How easy is it to buy a crossbow online? Laws urgently being reviewed after three women killed

Deadly crossbows can be easily bought online for as little as £50, as calls grow for a change to the law on their ownership.

Security minister Dan Jarvis has said the government will move “at pace” to review the law on crossbow ownership after three women were killed in Hertfordshire.

The victims were BBC racing commentator John Hunt’s wife Carol, 61, and two of their daughters – Hannah, 28, and Louise, 25 – who died after being found with serious injuries at a house in Bushey on Tuesday.

What is a crossbow and how easily can they be bought?

A crossbow is a short-range weapon that fires arrow-like projectiles - known as bolts or quarrels - from a frame called a tiller.

They are used in archery and were previously used for hunting, although that is now illegal.

Crossbow weapons can be bought online for just £50 by showing a picture of a driving licence, and can be assembled within a matter of minutes.

There is currently no registration system for owning a crossbow and no requirement for a licence.

A crossbow being sold online, seen by The Independent, had a draw weight of 80lbs and was capable of firing metal bolts over 65 feet.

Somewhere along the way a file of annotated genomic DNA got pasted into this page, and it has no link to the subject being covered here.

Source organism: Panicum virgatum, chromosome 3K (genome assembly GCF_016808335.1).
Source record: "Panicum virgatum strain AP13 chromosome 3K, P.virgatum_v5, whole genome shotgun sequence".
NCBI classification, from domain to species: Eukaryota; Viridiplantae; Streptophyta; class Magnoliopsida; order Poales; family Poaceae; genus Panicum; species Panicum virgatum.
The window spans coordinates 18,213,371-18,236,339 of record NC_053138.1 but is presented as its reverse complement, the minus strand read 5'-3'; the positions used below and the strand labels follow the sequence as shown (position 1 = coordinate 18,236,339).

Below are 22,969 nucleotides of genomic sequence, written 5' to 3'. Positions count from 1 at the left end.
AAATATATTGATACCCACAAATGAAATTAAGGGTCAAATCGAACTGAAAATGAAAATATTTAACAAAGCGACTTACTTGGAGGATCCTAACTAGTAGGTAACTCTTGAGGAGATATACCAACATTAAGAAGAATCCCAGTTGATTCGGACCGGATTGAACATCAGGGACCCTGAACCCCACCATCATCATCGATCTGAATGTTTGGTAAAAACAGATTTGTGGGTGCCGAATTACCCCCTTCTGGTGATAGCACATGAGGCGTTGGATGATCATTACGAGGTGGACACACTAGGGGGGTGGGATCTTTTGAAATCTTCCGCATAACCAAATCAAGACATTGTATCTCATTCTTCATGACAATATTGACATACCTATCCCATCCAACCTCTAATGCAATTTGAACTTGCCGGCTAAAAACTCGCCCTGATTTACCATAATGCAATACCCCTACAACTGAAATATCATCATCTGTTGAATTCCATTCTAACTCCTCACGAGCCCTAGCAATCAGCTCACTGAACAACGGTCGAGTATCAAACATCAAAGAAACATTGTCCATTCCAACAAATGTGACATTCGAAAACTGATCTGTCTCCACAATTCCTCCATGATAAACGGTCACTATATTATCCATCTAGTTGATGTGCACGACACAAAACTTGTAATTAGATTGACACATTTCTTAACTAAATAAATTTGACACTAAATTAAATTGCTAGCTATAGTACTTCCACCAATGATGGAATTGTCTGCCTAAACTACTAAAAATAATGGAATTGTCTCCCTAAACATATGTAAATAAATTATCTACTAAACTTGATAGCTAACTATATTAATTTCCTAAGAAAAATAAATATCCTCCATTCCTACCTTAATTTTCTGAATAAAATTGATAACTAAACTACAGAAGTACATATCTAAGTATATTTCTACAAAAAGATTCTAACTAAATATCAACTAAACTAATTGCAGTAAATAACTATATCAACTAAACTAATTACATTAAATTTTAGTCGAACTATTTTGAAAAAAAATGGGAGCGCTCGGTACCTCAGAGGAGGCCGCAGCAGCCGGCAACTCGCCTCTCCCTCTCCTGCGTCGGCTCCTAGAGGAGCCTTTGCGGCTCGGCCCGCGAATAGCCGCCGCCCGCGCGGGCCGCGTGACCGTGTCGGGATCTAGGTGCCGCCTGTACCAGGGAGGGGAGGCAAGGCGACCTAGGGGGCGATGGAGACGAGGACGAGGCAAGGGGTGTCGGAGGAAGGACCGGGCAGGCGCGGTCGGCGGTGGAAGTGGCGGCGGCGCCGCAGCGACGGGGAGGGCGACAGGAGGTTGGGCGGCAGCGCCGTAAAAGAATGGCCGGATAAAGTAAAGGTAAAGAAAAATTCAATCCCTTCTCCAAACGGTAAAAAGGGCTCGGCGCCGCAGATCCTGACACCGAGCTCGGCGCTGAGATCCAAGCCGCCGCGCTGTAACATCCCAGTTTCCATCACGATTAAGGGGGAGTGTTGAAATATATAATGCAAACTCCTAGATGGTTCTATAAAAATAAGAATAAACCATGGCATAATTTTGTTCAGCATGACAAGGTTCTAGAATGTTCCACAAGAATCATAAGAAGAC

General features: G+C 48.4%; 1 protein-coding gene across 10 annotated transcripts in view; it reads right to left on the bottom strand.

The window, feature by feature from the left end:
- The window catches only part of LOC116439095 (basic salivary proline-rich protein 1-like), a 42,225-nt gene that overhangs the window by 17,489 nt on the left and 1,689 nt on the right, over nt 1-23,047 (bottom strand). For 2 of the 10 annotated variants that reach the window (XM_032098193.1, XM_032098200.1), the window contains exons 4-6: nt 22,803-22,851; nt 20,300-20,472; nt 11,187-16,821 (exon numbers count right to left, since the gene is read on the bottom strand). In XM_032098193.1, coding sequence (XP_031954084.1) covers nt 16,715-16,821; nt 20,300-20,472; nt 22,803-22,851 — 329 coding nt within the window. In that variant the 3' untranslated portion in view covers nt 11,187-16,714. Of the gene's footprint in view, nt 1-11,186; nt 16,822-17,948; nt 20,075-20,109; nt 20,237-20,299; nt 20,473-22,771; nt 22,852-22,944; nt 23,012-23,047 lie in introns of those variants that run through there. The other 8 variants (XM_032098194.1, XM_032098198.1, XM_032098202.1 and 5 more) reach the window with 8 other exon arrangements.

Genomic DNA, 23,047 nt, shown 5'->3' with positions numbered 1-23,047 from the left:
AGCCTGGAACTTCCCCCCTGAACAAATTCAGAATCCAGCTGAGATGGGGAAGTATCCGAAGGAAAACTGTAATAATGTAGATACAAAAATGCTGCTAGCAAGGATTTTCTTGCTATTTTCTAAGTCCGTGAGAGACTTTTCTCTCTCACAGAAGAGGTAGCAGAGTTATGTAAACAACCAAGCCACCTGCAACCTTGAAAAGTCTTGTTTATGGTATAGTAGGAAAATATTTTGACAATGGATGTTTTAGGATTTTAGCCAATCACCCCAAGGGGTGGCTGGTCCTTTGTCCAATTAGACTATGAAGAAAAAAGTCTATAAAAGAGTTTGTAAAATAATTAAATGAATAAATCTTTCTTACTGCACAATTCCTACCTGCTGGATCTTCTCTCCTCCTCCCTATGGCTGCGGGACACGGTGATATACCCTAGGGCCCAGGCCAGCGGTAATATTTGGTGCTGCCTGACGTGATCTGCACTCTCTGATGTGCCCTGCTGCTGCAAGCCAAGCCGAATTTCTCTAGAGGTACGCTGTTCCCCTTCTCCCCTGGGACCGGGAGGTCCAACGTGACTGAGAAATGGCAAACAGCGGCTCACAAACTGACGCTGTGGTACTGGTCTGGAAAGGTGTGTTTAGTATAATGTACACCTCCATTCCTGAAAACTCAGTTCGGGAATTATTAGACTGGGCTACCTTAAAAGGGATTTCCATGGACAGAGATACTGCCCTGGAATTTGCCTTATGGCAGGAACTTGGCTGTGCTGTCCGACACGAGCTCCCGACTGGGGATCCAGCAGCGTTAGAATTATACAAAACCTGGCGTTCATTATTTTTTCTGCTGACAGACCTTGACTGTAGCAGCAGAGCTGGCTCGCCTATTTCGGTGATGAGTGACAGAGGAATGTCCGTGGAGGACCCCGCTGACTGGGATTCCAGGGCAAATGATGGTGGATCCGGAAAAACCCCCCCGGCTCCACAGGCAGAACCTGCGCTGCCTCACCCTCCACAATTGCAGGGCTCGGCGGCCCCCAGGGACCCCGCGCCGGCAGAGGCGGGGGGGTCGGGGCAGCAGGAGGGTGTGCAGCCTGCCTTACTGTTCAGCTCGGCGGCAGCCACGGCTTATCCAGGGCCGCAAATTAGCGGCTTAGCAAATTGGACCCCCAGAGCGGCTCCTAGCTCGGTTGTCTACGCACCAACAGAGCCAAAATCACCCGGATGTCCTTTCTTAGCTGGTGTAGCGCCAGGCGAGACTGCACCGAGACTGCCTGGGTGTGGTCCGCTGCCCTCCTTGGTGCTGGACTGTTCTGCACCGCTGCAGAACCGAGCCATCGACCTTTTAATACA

Some larger models are capable of firing at speeds of up to 100mph.

Fibreglass bolts can be purchased online for as little as £7, with more expensive timber bolts at £140.

The Government is considering proposals in a bid to prevent crossbows from being used in violent attacks (Alamy/PA)
The Government is considering proposals in a bid to prevent crossbows from being used in violent attacks (Alamy/PA)

What are the current laws around crossbows?

Under The Crossbow Act 1987, it is illegal to buy, sell, hire, or possess a crossbow if you are under 18.

Adults over the age of 18 do not need a licence to own one.

However, if someone is found with a crossbow in public "without a reasonable excuse" they can face a maximum sentence of four years imprisonment.

Following several incidents in recent years, the previous Conservative government ordered a review of crossbow legislation.

It launched an eight-week consultation, which concluded in April. Any action based on the consultation was cut short when Rishi Sunak called the general election.

What is the government doing now?

Home Secretary Yvette Cooper is urgently considering whether tougher crossbow laws are needed in the wake of the killings.

She said will look at the findings of the Home Office review.

Security minister Dan Jarvis said: “I know that the home secretary is looking at this literally as we speak. There was a call for evidence that was initiated a number of months ago. She will want to consider that evidence in the round.

“She’ll want to look clearly, very carefully at what happened yesterday – devastating events – and she will take a view in the near future.”

A Home Office spokesperson said: “We keep legislation under constant review and a call for evidence was launched earlier this year to look at whether further controls on crossbows should be introduced.

“The home secretary will swiftly consider the findings to see if laws need to be tightened further.”